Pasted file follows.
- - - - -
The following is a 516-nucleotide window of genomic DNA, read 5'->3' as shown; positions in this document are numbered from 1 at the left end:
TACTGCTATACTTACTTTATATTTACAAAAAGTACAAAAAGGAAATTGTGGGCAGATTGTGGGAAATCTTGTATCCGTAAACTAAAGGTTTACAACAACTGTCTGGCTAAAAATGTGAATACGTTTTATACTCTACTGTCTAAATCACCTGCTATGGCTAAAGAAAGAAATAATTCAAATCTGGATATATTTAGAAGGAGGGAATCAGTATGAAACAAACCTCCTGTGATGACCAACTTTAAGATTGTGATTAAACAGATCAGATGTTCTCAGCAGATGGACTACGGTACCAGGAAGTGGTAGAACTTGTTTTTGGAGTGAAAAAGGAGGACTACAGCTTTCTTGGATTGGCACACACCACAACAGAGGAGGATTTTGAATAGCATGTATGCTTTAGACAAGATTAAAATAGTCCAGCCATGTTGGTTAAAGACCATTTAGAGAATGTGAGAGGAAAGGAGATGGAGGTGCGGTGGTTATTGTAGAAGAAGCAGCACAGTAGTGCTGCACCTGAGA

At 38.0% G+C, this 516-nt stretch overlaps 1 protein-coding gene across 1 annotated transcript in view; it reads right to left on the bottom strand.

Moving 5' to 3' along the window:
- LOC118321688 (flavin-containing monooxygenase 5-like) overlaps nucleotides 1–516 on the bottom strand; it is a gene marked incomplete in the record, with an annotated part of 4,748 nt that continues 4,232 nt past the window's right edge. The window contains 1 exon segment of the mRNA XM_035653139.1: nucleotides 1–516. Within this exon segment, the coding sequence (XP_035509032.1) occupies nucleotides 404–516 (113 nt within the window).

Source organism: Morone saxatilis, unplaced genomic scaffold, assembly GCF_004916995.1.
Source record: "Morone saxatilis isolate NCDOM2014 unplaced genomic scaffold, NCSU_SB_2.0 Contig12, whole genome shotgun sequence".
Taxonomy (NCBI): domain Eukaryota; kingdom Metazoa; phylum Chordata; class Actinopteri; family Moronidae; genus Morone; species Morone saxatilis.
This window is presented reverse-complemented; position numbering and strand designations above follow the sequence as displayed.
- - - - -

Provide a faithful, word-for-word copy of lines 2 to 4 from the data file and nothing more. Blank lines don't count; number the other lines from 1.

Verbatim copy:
TACTGCTATACTTACTTTATATTTACAAAAAGTACAAAAAGGAAATTGTGGGCAGATTGTGGGAAATCTTGTATCCGTAAACTAAAGGTTTACAACAACTGTCTGGCTAAAAATGTGAATACGTTTTATACTCTACTGTCTAAATCACCTGCTATGGCTAAAGAAAGAAATAATTCAAATCTGGATATATTTAGAAGGAGGGAATCAGTATGAAACAAACCTCCTGTGATGACCAACTTTAAGATTGTGATTAAACAGATCAGATGTTCTCAGCAGATGGACTACGGTACCAGGAAGTGGTAGAACTTGTTTTTGGAGTGAAAAAGGAGGACTACAGCTTTCTTGGATTGGCACACACCACAACAGAGGAGGATTTTGAATAGCATGTATGCTTTAGACAAGATTAAAATAGTCCAGCCATGTTGGTTAAAGACCATTTAGAGAATGTGAGAGGAAAGGAGATGGAGGTGCGGTGGTTATTGTAGAAGAAGCAGCACAGTAGTGCTGCACCTGAGA

At 38.0% G+C, this 516-nt stretch overlaps 1 protein-coding gene across 1 annotated transcript in view; it reads right to left on the bottom strand.

Moving 5' to 3' along the window: